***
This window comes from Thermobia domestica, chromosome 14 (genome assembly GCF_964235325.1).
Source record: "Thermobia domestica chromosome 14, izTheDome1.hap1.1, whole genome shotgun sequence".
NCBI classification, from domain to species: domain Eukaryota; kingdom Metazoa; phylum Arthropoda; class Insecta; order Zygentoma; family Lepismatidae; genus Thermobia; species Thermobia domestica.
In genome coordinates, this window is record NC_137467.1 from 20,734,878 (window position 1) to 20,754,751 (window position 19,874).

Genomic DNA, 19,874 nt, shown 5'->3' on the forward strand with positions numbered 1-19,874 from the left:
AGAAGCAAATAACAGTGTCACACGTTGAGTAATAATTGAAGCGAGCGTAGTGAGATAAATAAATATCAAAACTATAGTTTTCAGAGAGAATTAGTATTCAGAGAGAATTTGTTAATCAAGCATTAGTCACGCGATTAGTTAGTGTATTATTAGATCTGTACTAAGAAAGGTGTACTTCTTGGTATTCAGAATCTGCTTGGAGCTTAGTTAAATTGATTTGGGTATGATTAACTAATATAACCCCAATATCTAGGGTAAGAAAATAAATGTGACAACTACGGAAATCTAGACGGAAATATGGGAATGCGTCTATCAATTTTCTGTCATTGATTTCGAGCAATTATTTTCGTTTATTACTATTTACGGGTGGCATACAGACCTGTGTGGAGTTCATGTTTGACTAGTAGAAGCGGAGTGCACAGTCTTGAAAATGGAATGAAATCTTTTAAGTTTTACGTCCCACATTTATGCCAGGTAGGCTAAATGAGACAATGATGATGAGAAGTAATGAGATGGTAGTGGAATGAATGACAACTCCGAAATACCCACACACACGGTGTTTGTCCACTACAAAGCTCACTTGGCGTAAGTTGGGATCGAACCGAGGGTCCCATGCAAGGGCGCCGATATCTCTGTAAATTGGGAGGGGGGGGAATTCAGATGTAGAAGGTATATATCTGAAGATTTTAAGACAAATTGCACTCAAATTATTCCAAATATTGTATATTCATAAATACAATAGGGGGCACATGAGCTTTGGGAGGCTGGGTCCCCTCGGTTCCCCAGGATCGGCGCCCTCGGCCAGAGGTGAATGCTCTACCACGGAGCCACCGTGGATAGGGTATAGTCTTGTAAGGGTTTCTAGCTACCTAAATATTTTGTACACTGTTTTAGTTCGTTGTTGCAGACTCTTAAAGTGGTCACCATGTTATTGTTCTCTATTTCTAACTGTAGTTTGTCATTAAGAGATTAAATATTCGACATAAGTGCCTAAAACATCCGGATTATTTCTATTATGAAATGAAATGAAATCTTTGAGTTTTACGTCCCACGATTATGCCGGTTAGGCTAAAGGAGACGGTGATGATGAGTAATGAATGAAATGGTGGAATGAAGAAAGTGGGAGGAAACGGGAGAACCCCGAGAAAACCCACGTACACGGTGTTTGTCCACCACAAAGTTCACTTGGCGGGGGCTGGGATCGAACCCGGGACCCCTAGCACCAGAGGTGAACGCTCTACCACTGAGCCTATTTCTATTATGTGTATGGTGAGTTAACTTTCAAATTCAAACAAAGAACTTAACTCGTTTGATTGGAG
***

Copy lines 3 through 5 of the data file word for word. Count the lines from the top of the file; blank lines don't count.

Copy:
NCBI classification, from domain to species: domain Eukaryota; kingdom Metazoa; phylum Arthropoda; class Insecta; order Zygentoma; family Lepismatidae; genus Thermobia; species Thermobia domestica.
In genome coordinates, this window is record NC_137467.1 from 20,734,878 (window position 1) to 20,754,751 (window position 19,874).

Genomic DNA, 19,874 nt, shown 5'->3' on the forward strand with positions numbered 1-19,874 from the left: